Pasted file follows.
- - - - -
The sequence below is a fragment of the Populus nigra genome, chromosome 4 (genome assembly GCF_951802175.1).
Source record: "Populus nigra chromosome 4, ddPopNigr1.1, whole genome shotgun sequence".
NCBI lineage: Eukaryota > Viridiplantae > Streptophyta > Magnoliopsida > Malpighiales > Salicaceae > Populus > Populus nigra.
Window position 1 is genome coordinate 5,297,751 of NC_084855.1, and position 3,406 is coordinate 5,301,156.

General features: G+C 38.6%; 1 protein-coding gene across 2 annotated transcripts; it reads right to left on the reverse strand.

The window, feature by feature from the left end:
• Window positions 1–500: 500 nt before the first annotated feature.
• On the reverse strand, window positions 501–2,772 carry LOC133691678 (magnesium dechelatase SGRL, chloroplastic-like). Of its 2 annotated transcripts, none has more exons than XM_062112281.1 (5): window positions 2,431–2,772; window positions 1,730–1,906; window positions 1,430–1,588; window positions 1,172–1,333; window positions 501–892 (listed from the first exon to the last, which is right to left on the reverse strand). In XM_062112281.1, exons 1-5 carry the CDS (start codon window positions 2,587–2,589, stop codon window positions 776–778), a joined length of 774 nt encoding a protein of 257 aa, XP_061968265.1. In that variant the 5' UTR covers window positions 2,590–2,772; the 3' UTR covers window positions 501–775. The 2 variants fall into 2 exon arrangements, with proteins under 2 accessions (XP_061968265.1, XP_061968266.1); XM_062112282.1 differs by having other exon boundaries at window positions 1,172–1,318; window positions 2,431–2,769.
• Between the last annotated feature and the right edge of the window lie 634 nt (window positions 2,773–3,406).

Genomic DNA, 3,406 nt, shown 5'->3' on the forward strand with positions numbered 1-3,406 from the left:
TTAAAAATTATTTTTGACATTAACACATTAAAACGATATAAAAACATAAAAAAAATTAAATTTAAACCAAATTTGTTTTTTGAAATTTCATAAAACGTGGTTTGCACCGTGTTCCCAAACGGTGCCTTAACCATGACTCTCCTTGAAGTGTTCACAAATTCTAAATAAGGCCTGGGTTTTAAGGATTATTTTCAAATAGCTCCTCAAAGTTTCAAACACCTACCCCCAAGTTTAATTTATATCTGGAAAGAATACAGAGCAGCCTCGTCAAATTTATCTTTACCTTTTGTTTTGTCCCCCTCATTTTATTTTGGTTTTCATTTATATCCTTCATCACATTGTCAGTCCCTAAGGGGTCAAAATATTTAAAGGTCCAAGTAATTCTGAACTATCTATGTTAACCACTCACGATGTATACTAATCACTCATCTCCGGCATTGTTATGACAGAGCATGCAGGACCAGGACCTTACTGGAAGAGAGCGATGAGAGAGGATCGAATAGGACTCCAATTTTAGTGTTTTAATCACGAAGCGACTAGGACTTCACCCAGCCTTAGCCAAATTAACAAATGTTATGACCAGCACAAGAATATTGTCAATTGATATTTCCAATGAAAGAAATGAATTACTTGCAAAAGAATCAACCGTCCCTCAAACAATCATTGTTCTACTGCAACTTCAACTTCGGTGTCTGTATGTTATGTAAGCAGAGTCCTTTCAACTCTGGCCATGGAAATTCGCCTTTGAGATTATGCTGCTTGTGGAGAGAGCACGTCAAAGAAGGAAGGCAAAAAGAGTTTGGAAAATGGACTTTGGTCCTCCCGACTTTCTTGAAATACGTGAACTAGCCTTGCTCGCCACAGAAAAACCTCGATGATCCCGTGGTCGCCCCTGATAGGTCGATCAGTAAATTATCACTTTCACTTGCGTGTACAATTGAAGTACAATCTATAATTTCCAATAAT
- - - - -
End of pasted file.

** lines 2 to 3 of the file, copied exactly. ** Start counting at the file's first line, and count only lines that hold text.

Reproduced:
Source record: "Populus nigra chromosome 4, ddPopNigr1.1, whole genome shotgun sequence".
NCBI lineage: Eukaryota > Viridiplantae > Streptophyta > Magnoliopsida > Malpighiales > Salicaceae > Populus > Populus nigra.